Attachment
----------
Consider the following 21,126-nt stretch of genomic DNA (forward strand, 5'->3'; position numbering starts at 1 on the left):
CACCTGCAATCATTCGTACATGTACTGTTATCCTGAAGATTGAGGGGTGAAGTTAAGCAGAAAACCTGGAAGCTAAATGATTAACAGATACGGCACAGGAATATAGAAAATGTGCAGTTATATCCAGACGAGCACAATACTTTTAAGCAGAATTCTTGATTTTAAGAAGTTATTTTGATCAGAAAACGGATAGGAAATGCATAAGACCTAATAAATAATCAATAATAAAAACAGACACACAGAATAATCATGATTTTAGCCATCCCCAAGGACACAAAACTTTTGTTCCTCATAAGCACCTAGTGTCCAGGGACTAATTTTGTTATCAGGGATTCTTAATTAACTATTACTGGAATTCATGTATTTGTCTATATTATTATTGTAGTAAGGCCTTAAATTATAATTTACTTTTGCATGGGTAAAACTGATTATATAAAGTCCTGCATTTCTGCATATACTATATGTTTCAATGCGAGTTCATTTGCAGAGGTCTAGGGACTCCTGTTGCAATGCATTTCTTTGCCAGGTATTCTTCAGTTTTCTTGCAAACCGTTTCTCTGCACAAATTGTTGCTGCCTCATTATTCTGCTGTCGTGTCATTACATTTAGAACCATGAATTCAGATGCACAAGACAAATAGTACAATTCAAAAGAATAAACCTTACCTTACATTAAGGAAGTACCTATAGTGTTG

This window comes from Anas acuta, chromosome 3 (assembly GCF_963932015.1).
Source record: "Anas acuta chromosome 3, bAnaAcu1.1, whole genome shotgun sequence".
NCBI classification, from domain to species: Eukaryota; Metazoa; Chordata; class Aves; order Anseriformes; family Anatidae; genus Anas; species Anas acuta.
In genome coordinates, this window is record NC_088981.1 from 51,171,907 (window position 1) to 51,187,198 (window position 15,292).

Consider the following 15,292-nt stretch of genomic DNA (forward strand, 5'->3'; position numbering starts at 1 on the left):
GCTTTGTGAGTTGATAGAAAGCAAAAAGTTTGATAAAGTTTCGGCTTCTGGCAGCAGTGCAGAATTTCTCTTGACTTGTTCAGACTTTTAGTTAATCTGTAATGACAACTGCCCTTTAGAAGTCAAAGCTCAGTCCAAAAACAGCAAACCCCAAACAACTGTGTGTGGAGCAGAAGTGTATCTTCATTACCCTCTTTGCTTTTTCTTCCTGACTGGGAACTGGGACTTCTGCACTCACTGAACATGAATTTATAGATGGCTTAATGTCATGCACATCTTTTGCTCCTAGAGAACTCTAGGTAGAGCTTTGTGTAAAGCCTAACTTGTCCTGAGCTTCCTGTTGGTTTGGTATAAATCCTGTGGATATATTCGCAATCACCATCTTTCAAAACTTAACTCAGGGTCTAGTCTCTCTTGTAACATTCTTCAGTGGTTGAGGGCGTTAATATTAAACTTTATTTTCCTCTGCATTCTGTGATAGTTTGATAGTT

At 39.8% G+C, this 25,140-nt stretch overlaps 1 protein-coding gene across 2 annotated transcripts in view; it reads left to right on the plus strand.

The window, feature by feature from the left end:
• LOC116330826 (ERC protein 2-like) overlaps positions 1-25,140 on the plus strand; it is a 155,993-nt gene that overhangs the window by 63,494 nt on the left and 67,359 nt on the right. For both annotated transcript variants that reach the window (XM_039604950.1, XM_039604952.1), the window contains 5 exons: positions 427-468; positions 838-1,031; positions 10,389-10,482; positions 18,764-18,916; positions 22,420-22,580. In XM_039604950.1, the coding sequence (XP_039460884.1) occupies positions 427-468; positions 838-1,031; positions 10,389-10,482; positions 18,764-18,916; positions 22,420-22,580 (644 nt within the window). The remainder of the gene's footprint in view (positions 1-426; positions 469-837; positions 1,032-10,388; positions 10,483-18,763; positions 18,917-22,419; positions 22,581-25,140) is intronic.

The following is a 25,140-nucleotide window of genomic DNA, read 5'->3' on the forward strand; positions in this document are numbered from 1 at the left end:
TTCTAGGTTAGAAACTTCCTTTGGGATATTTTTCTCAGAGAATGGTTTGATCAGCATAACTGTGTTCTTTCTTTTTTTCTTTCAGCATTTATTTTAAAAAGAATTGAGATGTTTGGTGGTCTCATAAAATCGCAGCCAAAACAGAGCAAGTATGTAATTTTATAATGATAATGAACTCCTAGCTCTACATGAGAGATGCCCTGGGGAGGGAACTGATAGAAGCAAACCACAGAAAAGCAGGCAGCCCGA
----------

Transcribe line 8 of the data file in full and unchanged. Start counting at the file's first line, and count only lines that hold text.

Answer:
GCTTTGTGAGTTGATAGAAAGCAAAAAGTTTGATAAAGTTTCGGCTTCTGGCAGCAGTGCAGAATTTCTCTTGACTTGTTCAGACTTTTAGTTAATCTGTAATGACAACTGCCCTTTAGAAGTCAAAGCTCAGTCCAAAAACAGCAAACCCCAAACAACTGTGTGTGGAGCAGAAGTGTATCTTCATTACCCTCTTTGCTTTTTCTTCCTGACTGGGAACTGGGACTTCTGCACTCACTGAACATGAATTTATAGATGGCTTAATGTCATGCACATCTTTTGCTCCTAGAGAACTCTAGGTAGAGCTTTGTGTAAAGCCTAACTTGTCCTGAGCTTCCTGTTGGTTTGGTATAAATCCTGTGGATATATTCGCAATCACCATCTTTCAAAACTTAACTCAGGGTCTAGTCTCTCTTGTAACATTCTTCAGTGGTTGAGGGCGTTAATATTAAACTTTATTTTCCTCTGCATTCTGTGATAGTTTGATAGTT